Rebranding Nuclear Disarmament

Sitara Noor

International efforts to achieve global nuclear disarmament are as old as the nuclear weapons development. The United Nations General Assembly’s first resolution in 1946 established a commission to control nuclear energy to be used for peaceful purposes with the aim to eliminate nuclear weapons. However, divergence between disarmament and deterrence debate could not be bridged over the years and nuclear disarmament remained an elusive dream, despite many efforts in the pursuit of this objective. Nuclear Nonproliferation Treaty (NPT) was the first major international legal instrument that committed the state parties to “pursue negotiations in good faith” towards the end goal of nuclear disarmament under the “grand bargain” struck between Nuclear Weapon States and Non Nuclear Weapon States. However, Nuclear Weapon States under the NPT failed to keep their side of the bargain, as they could not move forward on disarmament commitments promised under article VI of the NPT. Furthermore, consistent failure to make any substantive progress at the other fora such as the Conference of Disarmament (CD) created a sense of frustration among the Non Nuclear Weapon States.

President Obama’s Prague speech in 2009 reinvigorated the nuclear disarmament agenda as he promised a reduced role of nuclear weapons in the US national security and envisioned a world without nuclear weapons. Although Obama administration could not deliver on key promises such as ratifying Comprehensive Test Ban Treaty (CTBT), it put flesh on the bones of disarmament debate. The debate advanced when the final document of the NPT 2010 Review Conference (Rev Con) made a reference to “the catastrophic humanitarian consequences that would result from the use of nuclear weapons.” This reference shifted focus towards the humanitarian dimension of nuclear weapons and rebranded global disarmament debate under International Humanitarian Impact Movement. Subsequently, three humanitarian conferences held in Oslo (2013), Nayarit (February 2014) and Vienna (December 2014) provided the necessary boost to the humanitarian initiative. By the third conference, 127 states committed “to identify and pursue effective measures to fill the legal gap for the prohibition and elimination of nuclear weapons.” These conferences aimed at mustering enough support to outlaw and stigmatize the possession and potential use of nuclear weapons. The numbers were significant enough to attract the US and UK to attend the third conference.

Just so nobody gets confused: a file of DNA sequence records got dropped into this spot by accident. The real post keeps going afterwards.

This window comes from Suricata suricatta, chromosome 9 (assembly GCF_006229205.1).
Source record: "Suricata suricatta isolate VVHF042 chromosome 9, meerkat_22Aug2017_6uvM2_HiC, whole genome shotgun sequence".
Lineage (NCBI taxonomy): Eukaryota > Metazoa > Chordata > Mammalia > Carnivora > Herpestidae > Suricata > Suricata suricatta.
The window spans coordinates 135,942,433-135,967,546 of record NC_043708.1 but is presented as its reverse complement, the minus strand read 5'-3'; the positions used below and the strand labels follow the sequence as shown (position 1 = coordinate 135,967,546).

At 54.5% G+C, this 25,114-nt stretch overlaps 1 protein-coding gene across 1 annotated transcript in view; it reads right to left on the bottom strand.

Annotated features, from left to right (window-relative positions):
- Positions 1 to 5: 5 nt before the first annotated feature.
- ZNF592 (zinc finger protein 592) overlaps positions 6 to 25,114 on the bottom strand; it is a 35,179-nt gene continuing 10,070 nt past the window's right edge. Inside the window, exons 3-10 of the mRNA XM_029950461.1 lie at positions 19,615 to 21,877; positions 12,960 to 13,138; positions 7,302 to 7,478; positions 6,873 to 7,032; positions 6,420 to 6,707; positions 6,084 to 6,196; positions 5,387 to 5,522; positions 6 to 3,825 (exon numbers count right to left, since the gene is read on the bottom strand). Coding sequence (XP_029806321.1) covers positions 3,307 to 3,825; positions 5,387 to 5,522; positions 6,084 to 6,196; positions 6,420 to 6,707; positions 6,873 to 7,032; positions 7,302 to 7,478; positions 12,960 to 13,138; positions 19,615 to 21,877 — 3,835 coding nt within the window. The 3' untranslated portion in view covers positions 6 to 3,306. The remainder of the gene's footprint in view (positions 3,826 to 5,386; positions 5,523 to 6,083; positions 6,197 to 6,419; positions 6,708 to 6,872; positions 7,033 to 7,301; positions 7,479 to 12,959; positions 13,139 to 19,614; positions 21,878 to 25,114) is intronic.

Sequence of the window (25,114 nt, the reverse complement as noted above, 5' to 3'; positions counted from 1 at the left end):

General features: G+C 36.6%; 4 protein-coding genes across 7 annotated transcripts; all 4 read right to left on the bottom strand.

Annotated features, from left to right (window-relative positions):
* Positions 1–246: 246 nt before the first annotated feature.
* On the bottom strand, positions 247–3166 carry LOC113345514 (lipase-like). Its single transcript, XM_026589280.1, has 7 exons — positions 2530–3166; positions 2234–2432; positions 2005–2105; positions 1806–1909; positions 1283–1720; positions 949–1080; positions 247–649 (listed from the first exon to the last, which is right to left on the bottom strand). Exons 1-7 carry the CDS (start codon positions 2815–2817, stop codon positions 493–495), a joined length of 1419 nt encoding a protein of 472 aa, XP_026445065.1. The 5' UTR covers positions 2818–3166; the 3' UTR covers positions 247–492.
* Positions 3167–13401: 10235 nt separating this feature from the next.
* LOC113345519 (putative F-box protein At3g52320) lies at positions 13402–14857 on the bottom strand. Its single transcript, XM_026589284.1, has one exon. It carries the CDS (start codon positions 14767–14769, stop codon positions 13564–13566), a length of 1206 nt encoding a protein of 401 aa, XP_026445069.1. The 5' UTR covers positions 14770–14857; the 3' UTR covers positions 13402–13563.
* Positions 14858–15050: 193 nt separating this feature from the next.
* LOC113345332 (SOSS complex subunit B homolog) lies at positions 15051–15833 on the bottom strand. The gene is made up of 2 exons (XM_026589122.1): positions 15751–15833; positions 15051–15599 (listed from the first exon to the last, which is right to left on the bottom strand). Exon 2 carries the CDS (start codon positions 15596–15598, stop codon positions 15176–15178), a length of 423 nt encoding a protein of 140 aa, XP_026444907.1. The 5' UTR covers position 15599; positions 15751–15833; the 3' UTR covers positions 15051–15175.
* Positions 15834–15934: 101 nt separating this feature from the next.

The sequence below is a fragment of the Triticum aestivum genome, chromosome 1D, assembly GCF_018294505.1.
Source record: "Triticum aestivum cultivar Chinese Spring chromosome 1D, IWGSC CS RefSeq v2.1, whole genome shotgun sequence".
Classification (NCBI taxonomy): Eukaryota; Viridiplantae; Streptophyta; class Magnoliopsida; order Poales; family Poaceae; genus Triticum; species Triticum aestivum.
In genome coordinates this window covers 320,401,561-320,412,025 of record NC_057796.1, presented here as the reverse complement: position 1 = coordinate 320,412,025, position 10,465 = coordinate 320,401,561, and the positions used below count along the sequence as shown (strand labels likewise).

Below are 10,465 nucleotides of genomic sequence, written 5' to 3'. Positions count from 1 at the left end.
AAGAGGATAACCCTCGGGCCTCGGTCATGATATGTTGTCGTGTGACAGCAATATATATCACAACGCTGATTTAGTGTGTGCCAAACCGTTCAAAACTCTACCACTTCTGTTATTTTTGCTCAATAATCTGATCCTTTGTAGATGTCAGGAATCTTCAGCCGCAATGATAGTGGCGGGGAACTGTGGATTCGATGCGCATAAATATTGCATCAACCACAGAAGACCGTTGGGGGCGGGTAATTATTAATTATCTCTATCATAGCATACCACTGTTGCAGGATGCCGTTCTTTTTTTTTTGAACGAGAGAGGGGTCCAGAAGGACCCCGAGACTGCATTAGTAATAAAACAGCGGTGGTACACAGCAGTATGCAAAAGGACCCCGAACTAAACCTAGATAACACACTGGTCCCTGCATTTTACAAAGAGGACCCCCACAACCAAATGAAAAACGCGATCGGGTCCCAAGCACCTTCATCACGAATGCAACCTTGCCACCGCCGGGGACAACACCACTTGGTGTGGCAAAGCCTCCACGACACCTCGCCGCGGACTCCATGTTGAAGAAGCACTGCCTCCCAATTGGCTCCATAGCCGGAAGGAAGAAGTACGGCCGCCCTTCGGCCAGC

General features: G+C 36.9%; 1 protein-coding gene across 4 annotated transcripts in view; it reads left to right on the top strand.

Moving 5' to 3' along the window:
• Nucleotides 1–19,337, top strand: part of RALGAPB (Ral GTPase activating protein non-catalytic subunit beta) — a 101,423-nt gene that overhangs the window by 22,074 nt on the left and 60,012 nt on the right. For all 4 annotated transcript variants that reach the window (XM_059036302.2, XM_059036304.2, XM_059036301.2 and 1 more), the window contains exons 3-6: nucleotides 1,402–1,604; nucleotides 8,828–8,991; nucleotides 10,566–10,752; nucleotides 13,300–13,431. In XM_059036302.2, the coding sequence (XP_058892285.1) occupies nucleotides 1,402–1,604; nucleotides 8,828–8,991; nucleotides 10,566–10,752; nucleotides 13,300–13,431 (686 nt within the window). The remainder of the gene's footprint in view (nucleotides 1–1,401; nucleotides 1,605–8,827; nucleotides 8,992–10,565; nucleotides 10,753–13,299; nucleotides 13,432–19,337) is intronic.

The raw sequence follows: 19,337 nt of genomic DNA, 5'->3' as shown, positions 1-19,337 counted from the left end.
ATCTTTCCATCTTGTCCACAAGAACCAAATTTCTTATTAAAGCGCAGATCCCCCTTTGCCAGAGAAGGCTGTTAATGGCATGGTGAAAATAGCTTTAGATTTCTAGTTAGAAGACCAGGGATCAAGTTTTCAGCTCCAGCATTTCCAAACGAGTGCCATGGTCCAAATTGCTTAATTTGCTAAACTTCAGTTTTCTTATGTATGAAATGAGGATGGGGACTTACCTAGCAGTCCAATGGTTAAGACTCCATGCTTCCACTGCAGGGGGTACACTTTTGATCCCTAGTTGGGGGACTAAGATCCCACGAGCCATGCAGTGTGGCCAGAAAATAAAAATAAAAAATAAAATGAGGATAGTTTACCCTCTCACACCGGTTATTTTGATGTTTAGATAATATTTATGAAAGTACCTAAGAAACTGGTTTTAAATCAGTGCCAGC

In 2013 and 2016, the UN General Assembly established two open-ended working groups (OEWG) to suggest ways to take forward multilateral nuclear disarmament negotiations. While they discussed various aspects, the final report of the second OEWG recommended convening a conference to negotiate a legally binding instrument to ban nuclear weapons, leading to their total elimination. In July 2017, the United Nations General Assembly adopted the Treaty on the Prohibition of Nuclear Weapons – first legally binding instrument to prohibit nuclear weapons. An impressive number of 122 states voted in favor and the treaty opened for signatures on September 20, 2017. Currently, with 71 signatories and 21 states parties, the treaty will enter into force once 50 states have ratified or acceded to it.


While the ban enthusiasts hailed this treaty as a landmark agreement and one that would initiate the “beginning of the end of nuclear weapons”, there are some misplaced expectations garnered during and after the conclusion of the treaty. Despite having displayed a great normative value, the treaty faces substantive challenges in realizing total elimination of nuclear weapons as envisaged during the negotiation process.